INDIANA – Three months after Hoosier National Forest’s 700-acre Jeffries prescribed burn, data collected shows nearly 1.2 million oak and hickory sprouts (ref. Figure 1).
In the Hoosier National Forest, oak seedlings are present, but are often outcompeted by shade tolerant species such as maple and beech and will not become overstory trees without a disturbance mechanism to allow them to receive enough sunlight. Research has shown that prescribed fire is not only highly effective at doing this, but it is also the most cost-effective method to reduce competition. In a prescribed fire, oak seedling has the competitive advantage of being able to re-sprout and put energy into shoot growth due to energy held in reserve in their large root systems. Use of a helicopter for aerial ignition of prescribed fire leads to a more intense fire as it can be lit more quickly than fires lit by hand, thus reducing the competing trees more successfully.
A portion of the burn - 500 acres - was the very first prescribed fire for oak regeneration that non-profit American Forests has ever provided funding for, and was conducted as a national pilot for similar projects in the future. The Jeffries Burn was a reforestation cost-share partnership between the Forest Service and American Forests. Each organization contributed $15,000 to fund personnel, equipment and a helicopter specially equipped for aerial ignition.
The Jeffries Burn site is part of an ongoing study by the Hoosier National Forest, USDA Forest Service’s Northern Research Station, and Purdue University’s Department of Forestry and Natural Resources. The long-term, repeated measure study is comparing several active management methods (shelterwood harvest, thinning, herbicide treatment and prescribed fire) and their results on oak reproduction.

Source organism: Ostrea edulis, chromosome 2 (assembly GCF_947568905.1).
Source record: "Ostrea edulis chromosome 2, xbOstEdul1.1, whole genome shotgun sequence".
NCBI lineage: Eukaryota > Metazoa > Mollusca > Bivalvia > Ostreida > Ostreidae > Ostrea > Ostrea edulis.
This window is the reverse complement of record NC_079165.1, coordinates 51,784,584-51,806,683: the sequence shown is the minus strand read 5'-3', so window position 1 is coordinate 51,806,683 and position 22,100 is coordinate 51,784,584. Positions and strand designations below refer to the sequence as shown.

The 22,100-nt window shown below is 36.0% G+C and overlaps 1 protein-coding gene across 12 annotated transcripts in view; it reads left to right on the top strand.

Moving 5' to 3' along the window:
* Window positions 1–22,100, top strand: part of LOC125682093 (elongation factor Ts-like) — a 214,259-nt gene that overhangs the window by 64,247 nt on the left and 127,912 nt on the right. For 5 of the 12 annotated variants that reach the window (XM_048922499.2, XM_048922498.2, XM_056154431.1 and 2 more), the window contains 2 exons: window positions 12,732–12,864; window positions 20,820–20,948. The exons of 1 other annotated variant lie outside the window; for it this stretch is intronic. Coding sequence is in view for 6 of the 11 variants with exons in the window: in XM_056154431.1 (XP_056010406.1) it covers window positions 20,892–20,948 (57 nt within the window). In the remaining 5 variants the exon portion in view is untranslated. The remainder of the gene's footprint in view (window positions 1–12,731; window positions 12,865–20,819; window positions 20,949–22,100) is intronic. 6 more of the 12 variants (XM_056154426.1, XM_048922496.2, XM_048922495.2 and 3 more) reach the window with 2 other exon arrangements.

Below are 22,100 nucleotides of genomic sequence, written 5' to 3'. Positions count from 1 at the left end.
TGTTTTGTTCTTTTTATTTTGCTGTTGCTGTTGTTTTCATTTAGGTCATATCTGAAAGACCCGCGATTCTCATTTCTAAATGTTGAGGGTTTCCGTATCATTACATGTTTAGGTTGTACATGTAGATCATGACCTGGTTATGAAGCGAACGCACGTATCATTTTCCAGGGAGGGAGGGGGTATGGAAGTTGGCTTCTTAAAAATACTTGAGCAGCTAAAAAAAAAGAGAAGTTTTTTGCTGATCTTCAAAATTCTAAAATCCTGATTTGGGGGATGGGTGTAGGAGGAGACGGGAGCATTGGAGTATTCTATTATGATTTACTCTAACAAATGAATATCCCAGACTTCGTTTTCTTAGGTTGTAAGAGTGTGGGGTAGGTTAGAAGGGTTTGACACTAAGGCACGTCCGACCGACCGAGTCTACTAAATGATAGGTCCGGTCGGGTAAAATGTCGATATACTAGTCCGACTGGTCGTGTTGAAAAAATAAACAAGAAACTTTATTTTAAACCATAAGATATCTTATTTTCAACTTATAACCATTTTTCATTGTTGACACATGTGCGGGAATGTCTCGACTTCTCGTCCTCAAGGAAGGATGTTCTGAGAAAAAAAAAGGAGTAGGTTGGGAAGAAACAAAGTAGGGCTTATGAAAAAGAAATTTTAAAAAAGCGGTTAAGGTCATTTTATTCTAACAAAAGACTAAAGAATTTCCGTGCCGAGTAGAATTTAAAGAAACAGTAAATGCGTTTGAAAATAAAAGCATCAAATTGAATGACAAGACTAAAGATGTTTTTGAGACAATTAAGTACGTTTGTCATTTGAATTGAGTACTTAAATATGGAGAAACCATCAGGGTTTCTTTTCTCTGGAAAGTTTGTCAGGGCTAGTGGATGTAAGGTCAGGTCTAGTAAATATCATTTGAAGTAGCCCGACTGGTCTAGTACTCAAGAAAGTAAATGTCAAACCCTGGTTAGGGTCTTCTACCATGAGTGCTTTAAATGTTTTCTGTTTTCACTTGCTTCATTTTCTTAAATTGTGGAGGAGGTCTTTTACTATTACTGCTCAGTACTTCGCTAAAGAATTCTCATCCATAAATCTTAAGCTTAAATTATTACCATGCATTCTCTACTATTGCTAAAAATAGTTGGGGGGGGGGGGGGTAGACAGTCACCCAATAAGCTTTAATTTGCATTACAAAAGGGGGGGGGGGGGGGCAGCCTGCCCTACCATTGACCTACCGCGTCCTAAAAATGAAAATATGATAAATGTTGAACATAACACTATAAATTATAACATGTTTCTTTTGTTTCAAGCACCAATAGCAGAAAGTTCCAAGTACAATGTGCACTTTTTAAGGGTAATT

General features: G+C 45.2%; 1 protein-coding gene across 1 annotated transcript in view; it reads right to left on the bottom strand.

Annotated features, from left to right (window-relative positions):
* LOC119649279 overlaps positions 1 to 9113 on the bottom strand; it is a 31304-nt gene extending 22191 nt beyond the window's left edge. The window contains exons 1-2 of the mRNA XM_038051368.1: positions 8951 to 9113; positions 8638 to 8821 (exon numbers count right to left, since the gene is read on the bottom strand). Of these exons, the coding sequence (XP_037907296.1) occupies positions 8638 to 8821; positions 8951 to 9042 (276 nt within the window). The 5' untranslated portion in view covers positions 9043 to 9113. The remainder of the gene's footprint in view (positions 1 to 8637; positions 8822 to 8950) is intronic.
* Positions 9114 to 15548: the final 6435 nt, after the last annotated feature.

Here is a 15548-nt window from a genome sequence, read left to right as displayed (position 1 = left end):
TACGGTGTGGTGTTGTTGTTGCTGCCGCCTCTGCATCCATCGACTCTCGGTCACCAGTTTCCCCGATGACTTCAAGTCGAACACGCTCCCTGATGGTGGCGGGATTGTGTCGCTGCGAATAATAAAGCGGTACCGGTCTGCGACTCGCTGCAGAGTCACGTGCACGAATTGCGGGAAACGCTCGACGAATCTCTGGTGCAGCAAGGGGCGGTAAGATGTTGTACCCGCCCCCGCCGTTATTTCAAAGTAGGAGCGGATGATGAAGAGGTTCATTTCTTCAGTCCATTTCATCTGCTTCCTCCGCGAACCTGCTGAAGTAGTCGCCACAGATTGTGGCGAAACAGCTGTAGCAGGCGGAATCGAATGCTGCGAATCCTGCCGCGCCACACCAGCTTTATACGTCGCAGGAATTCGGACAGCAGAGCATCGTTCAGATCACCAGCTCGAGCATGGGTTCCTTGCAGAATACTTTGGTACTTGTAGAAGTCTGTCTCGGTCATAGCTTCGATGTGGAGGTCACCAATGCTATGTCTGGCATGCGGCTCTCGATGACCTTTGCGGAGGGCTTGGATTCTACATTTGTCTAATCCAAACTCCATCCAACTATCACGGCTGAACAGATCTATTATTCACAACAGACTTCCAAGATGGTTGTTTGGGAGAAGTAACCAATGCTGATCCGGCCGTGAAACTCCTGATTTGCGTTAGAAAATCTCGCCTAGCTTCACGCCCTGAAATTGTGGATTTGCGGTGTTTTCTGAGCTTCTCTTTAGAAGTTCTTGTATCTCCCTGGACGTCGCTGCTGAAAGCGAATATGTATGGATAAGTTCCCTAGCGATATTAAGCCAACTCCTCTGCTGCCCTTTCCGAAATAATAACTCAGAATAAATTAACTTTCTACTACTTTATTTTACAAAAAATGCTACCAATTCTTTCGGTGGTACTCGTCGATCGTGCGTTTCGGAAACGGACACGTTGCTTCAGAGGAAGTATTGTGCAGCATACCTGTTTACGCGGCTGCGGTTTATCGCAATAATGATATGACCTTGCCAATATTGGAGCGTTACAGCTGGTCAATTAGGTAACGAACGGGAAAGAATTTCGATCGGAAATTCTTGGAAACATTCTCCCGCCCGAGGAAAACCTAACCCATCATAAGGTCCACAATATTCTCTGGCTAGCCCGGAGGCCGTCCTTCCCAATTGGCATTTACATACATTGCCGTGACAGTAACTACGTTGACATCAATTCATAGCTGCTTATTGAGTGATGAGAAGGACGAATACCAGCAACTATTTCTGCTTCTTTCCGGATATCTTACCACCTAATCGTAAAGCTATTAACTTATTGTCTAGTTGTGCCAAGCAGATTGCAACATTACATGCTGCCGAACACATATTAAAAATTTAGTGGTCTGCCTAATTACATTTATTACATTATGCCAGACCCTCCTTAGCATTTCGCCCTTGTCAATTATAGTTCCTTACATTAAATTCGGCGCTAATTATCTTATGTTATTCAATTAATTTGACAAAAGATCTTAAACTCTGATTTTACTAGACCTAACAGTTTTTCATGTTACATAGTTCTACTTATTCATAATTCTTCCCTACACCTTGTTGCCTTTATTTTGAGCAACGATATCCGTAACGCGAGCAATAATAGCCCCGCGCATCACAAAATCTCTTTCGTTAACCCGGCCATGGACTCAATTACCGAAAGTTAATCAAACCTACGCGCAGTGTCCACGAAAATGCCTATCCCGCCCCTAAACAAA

Oaks are invaluable trees to wildlife, providing food and shelter to hundreds of species. They are also one of the most valuable woods for making furniture, flooring and other wood products, and support an important slice of the 2.4 million jobs in America’s forest products industry. Oaks are a dominant tree species throughout the eastern forest. Historically, they were sustained by natural disturbances and the use of fire by Native Americans. But changing land uses and fire suppression have made the future of oaks less certain. The survival of oak seedlings is challenged in many places by too many deer feeding on them, repeated pest invasions and lack of fires to reduce competition from other tree species. Active management, such as prescribed fire and timber harvest, mimic natural disturbance and is necessary to spur the next generation of oaks.